UMA Engineering Ltd. (UMA). 1987. Little Jackfish Hydroelectric Generating Station, Environmental Field Studies, April 1986 – April 1987. Draft Report. Ontario Hydro Environmental Studies and Assessments Department, Toronto, Ontario. 248 pp.
Rob Mellow, completed his undergraduate degree in Biology from Wilfrid Laurier University in 1989. Mr. Mellow has over ten years experience in areas of environmental science related to aquatic biology, mine reclamation and industrial site assessment and remediation. This experience has been gained through work with the Ontario Ministries of Environment and Northern Development and Mines, and through work in private consulting. His biological skills have focused on performing various biological field studies related to the characterization of water, sediment, fish and aquatic invertebrates at numerous sites throughout Northern Ontario, with a specific focus on the mining and pulp and paper resource industries. Mr. Mellow currently works for Golder Associates Ltd. in Sudbury, Ontario as an Environmental Biologist/Project Manager.
Nicholas E. Mandrak is a Research Scientist with the Canada Department of Fisheries and Oceans in Burlington, Ontario. His research interests are the biodiversity, biogeography and conservation of Canadian freshwater fishes. Nick has co-authored 24 COSEWIC reports.
Becky Cudmore is a Research Biologist with Fisheries and Oceans Canada in Burlington, Ontario. Her research interests involve the biodiversity of freshwater fishes, including invasive species and the protection and recovery of species at risk. Becky has co-authored five COSEWIC reports.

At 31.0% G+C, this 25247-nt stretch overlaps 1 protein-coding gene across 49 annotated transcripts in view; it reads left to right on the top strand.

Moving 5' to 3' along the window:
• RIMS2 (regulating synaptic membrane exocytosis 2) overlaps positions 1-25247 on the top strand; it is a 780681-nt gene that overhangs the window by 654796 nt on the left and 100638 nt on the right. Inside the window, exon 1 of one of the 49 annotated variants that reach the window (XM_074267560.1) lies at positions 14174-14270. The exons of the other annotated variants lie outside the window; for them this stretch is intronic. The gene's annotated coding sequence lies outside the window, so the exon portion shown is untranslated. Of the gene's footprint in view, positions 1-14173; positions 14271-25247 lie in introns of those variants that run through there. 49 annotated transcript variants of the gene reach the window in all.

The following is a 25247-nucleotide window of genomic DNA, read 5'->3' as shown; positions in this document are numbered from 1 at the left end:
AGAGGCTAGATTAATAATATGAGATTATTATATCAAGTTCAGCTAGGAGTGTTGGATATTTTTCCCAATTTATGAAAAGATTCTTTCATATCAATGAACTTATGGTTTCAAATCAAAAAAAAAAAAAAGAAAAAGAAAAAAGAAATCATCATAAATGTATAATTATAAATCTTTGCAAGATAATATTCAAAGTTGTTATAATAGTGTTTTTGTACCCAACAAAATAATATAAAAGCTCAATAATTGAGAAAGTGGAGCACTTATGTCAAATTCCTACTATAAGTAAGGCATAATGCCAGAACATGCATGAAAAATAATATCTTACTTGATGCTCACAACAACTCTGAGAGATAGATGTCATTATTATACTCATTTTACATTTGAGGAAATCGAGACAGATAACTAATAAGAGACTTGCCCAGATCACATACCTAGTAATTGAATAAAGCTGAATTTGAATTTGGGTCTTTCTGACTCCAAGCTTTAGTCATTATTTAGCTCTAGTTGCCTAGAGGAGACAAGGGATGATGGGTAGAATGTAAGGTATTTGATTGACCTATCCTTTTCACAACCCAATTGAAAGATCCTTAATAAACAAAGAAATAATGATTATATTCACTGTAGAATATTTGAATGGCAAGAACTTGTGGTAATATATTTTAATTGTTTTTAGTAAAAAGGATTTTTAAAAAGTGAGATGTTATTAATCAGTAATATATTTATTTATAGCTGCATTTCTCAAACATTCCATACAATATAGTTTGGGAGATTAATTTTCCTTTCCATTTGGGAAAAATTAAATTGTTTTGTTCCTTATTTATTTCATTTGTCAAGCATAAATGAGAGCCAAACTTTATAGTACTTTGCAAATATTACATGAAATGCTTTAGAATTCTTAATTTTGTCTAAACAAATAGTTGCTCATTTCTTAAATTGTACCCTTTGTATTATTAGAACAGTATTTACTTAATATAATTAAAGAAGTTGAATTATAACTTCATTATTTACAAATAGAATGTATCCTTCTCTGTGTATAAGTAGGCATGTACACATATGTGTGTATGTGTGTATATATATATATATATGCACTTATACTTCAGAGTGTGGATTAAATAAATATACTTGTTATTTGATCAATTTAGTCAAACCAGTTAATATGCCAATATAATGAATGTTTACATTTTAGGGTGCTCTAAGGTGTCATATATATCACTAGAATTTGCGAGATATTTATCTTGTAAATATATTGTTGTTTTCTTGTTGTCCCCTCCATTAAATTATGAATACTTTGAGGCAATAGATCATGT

Bakowsky, W., April 2003. Community Ecologist, Ontario Natural Heritage Information Centre, Ontario Ministry of Natural Resources, 300 Water Street, 2nd Floor, North Tower, Peterborough, ON, K9J 8M5
Dextrase, A., May 2003. Aquatic Species at Risk Biologist, Species at Risk Section, Ontario Ministry of Natural Resources, P.O. Box 7000, Peterborough, ON, K9J 8M5.
Erickson, M., March 2005. Manitoba Water Stewardship, Fisheries Branch, 200 Saulteaux Crescent, Winnipeg, MB R3J 3W3.
Fowler, T., April 2003. Science Advisor/Species Assessment Biologist, Species at Risk Branch, Canadian Wildlife Service, Environment Canada, Ottawa, ON K1A 0H3.
Goulet, G., April 2003. Coordinator, Aboriginal Contact, Committee on the Status of Endangered Wildlife in Canada, Hull, QC, Tel: (819)994-3020.
Holm, E., May 2003 and March 2005. Associate Curator of Fishes, Department of Natural History, Royal Ontario Museum, 100 Queens Park, Toronto, ON, M5S 2C6.
Hnytka, F., June 2003. Species at Risk Biologist, Fisheries and Oceans Canada, 501 University Avenue Crescent, Winnipeg, MB.
Laframbroise, S., May 2003. Assistant Collection Manager, Fish Collection, Canadian Museum of Nature, P.O. Box 3443 – Station D, Ottawa, ON K1P 6P4.
Mandrak, N., June 2003. Research Scientist, Fisheries and Oceans Canada, Burlington, ON.
Nelson, J., January 2005. Department of Biological Sciences, University of Alberta, Edmonton, AB, T6G 2E9.
Pepper, J., March 2005. Saskatchewan Conservation Data Centre, Fish and Wildlife Branch, Saskatchewan Environment, 3211 Albert Street, Regina, SK, S4S 5W6.
Pope, G., January 2005. Ontario Power Generation, 700 University Avenue, Toronto, ON M5G 1X6.
Reist, J., June 2003. Research Scientist and Head, Arctic Fish Ecology and Assessment Research Section, Fisheries and Oceans Canada, 501 University Avenue Crescent, Winnipeg, MB.
Salmon, R., June 2003, February 2007. Ontario Ministry of Natural Resources, Nipigon District, Nipigon, ON.